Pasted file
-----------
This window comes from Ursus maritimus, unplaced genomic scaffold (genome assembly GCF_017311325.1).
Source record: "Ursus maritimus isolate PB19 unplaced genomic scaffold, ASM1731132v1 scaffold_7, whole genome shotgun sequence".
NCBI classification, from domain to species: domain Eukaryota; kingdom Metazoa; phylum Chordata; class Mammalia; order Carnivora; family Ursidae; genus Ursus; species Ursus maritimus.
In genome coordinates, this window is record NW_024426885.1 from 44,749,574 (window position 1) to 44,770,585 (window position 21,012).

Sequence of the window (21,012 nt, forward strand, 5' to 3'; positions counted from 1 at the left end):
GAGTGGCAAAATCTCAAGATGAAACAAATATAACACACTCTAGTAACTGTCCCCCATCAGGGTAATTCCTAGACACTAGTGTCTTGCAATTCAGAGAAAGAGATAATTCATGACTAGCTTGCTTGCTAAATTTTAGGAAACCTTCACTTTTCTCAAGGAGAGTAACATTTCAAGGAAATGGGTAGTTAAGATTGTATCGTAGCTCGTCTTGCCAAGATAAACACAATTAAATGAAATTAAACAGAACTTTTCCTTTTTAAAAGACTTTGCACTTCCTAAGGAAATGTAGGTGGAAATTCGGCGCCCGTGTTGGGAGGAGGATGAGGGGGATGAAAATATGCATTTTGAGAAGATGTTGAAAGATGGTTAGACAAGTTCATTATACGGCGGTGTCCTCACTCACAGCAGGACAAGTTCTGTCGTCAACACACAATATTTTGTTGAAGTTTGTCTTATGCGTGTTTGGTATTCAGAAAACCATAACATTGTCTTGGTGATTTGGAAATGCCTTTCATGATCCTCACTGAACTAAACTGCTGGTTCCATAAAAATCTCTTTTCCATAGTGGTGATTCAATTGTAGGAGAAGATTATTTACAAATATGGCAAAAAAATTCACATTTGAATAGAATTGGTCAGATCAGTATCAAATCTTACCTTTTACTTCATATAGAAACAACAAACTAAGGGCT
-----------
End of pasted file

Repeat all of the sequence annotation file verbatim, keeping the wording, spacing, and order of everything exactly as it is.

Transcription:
This window comes from Ursus maritimus, unplaced genomic scaffold (genome assembly GCF_017311325.1).
Source record: "Ursus maritimus isolate PB19 unplaced genomic scaffold, ASM1731132v1 scaffold_7, whole genome shotgun sequence".
NCBI classification, from domain to species: domain Eukaryota; kingdom Metazoa; phylum Chordata; class Mammalia; order Carnivora; family Ursidae; genus Ursus; species Ursus maritimus.
In genome coordinates, this window is record NW_024426885.1 from 44,749,574 (window position 1) to 44,770,585 (window position 21,012).

Sequence of the window (21,012 nt, forward strand, 5' to 3'; positions counted from 1 at the left end):
GAGTGGCAAAATCTCAAGATGAAACAAATATAACACACTCTAGTAACTGTCCCCCATCAGGGTAATTCCTAGACACTAGTGTCTTGCAATTCAGAGAAAGAGATAATTCATGACTAGCTTGCTTGCTAAATTTTAGGAAACCTTCACTTTTCTCAAGGAGAGTAACATTTCAAGGAAATGGGTAGTTAAGATTGTATCGTAGCTCGTCTTGCCAAGATAAACACAATTAAATGAAATTAAACAGAACTTTTCCTTTTTAAAAGACTTTGCACTTCCTAAGGAAATGTAGGTGGAAATTCGGCGCCCGTGTTGGGAGGAGGATGAGGGGGATGAAAATATGCATTTTGAGAAGATGTTGAAAGATGGTTAGACAAGTTCATTATACGGCGGTGTCCTCACTCACAGCAGGACAAGTTCTGTCGTCAACACACAATATTTTGTTGAAGTTTGTCTTATGCGTGTTTGGTATTCAGAAAACCATAACATTGTCTTGGTGATTTGGAAATGCCTTTCATGATCCTCACTGAACTAAACTGCTGGTTCCATAAAAATCTCTTTTCCATAGTGGTGATTCAATTGTAGGAGAAGATTATTTACAAATATGGCAAAAAAATTCACATTTGAATAGAATTGGTCAGATCAGTATCAAATCTTACCTTTTACTTCATATAGAAACAACAAACTAAGGGCT